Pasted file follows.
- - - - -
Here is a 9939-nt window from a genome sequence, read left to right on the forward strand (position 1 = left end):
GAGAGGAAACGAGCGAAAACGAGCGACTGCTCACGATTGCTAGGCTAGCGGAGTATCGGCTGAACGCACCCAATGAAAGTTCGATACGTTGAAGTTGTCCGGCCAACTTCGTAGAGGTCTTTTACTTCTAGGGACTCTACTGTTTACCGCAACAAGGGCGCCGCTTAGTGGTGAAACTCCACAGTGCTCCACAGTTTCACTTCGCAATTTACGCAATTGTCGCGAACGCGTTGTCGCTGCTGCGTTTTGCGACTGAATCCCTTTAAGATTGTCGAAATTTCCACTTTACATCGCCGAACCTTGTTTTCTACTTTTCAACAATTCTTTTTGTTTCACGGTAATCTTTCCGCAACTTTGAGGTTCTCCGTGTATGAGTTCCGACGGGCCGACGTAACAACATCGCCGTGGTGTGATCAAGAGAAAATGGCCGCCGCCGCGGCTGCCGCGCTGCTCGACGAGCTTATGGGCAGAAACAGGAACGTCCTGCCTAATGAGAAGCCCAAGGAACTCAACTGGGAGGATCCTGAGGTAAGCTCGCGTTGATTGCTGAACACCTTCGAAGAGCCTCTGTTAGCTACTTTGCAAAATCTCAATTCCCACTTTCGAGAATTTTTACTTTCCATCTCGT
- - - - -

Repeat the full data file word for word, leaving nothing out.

Here is a 9939-nt window from a genome sequence, read left to right on the forward strand (position 1 = left end):
GAGAGGAAACGAGCGAAAACGAGCGACTGCTCACGATTGCTAGGCTAGCGGAGTATCGGCTGAACGCACCCAATGAAAGTTCGATACGTTGAAGTTGTCCGGCCAACTTCGTAGAGGTCTTTTACTTCTAGGGACTCTACTGTTTACCGCAACAAGGGCGCCGCTTAGTGGTGAAACTCCACAGTGCTCCACAGTTTCACTTCGCAATTTACGCAATTGTCGCGAACGCGTTGTCGCTGCTGCGTTTTGCGACTGAATCCCTTTAAGATTGTCGAAATTTCCACTTTACATCGCCGAACCTTGTTTTCTACTTTTCAACAATTCTTTTTGTTTCACGGTAATCTTTCCGCAACTTTGAGGTTCTCCGTGTATGAGTTCCGACGGGCCGACGTAACAACATCGCCGTGGTGTGATCAAGAGAAAATGGCCGCCGCCGCGGCTGCCGCGCTGCTCGACGAGCTTATGGGCAGAAACAGGAACGTCCTGCCTAATGAGAAGCCCAAGGAACTCAACTGGGAGGATCCTGAGGTAAGCTCGCGTTGATTGCTGAACACCTTCGAAGAGCCTCTGTTAGCTACTTTGCAAAATCTCAATTCCCACTTTCGAGAATTTTTACTTTCCATCTCGT